|Publication number||US8015900 B2|
|Application number||US 10/621,129|
|Publication date||Sep 13, 2011|
|Filing date||Jul 16, 2003|
|Priority date||Jul 16, 2003|
|Also published as||US8397603, US8683892, US20050011307, US20110296947, US20130160605|
|Publication number||10621129, 621129, US 8015900 B2, US 8015900B2, US-B2-8015900, US8015900 B2, US8015900B2|
|Original Assignee||Sikorsky Aircraft Corporation|
|Export Citation||BiBTeX, EndNote, RefMan|
|Patent Citations (39), Referenced by (10), Classifications (15), Legal Events (3)|
|External Links: USPTO, USPTO Assignment, Espacenet|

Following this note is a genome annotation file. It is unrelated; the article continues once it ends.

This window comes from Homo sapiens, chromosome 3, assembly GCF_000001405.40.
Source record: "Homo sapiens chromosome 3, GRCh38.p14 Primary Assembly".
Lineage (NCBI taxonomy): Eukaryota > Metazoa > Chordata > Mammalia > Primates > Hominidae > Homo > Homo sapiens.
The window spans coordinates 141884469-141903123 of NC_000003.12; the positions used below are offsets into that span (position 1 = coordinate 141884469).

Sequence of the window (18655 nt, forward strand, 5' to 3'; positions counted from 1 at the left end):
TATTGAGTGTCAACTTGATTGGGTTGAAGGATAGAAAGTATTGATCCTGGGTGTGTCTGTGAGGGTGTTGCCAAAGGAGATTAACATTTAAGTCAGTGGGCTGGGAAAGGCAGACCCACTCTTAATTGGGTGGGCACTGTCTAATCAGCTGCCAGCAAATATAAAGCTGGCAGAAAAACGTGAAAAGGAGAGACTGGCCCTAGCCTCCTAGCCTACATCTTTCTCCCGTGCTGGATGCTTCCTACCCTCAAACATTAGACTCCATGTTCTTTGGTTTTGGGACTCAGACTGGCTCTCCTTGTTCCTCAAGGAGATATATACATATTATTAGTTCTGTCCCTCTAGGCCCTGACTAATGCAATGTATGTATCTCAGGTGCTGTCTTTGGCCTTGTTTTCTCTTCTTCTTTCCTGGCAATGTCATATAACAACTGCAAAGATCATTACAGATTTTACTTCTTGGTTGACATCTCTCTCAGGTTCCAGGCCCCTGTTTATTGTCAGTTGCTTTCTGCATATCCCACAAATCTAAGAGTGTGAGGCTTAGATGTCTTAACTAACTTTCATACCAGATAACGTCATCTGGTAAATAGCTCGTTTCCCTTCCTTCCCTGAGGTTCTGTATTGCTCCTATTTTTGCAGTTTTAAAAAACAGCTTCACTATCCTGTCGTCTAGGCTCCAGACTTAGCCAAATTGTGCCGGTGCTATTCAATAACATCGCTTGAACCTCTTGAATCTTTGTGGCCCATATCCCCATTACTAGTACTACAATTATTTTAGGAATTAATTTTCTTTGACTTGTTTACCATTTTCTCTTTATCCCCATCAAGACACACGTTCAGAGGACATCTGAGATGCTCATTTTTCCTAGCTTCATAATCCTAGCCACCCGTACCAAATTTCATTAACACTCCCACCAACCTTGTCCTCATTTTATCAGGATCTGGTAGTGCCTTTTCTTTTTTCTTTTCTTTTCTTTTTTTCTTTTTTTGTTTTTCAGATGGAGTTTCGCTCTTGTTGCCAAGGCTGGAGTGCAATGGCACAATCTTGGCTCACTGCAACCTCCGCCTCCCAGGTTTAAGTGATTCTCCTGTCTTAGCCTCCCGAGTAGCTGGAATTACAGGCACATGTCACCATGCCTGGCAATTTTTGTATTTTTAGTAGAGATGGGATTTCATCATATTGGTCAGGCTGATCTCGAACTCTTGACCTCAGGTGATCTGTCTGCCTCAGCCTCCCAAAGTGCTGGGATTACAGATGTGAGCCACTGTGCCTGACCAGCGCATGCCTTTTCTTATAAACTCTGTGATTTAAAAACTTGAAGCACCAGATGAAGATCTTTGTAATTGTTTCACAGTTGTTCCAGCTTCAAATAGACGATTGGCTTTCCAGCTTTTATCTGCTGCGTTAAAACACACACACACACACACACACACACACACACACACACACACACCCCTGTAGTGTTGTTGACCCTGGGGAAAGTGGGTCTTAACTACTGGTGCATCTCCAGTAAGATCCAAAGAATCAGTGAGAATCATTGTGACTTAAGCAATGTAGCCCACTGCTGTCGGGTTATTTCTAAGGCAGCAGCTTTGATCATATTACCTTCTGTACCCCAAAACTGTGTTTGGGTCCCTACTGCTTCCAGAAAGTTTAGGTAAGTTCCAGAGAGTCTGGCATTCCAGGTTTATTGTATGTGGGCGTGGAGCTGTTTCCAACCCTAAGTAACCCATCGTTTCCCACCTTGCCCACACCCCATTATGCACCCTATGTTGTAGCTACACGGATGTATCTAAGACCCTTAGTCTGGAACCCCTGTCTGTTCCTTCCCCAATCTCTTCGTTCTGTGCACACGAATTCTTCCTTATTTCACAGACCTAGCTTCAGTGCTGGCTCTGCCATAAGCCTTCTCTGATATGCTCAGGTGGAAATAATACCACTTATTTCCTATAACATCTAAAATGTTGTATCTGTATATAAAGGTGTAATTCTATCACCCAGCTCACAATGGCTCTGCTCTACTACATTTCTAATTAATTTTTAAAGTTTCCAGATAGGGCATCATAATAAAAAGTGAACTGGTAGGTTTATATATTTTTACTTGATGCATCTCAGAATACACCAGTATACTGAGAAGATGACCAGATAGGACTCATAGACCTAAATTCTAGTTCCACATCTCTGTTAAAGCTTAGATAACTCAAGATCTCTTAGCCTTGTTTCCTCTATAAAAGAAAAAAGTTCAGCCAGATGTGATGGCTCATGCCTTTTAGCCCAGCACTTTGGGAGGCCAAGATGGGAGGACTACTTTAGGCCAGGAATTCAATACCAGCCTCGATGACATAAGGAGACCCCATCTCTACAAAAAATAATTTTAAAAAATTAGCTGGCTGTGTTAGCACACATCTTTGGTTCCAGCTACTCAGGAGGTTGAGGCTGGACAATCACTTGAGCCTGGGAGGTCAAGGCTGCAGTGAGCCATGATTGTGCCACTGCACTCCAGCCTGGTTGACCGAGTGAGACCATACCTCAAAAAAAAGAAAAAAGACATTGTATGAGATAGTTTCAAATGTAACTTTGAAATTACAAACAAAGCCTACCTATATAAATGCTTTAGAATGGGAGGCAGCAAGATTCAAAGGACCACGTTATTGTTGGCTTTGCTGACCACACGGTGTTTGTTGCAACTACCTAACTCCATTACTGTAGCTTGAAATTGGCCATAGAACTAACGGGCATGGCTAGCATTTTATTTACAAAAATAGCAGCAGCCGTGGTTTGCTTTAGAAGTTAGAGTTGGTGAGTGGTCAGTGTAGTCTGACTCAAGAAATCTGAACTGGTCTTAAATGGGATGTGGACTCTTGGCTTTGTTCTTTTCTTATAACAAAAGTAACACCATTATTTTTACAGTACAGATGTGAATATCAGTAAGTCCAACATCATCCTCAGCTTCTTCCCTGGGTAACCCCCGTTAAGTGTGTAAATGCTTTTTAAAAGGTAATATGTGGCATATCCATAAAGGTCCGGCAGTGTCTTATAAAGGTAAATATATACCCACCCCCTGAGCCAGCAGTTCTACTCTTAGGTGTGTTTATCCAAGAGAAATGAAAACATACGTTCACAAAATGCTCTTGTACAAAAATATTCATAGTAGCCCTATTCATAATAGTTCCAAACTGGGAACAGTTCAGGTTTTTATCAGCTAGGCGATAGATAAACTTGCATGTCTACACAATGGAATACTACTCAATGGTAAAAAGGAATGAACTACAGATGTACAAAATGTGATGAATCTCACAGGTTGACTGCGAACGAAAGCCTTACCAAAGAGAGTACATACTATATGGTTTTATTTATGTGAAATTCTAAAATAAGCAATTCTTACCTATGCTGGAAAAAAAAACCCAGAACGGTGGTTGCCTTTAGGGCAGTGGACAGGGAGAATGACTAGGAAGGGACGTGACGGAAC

The present invention relates to a split torque gearbox, and more particularly to a rotary wing aircraft gearbox system.
A gearbox system of a rotorcraft or propeller-driven aircraft transfers power from a turbine engine to the rotor or propeller of the rotorcraft or aircraft. A typical system may direct power from several turbine engines to a single rotor or propeller. Since the rotational velocity of the rotor or propeller is significantly lower than the rotational velocity of the turbine engines, the turbine engine rotational velocity must be reduced by the gearbox system. In reducing the rotational velocity of the turbine engine output, torque is increased through a series of intermediate gear stages and shafts, before the final output drive is provided to the rotor. Relatively large gears are required near the final output drive to handle the high torque supplied to the rotors.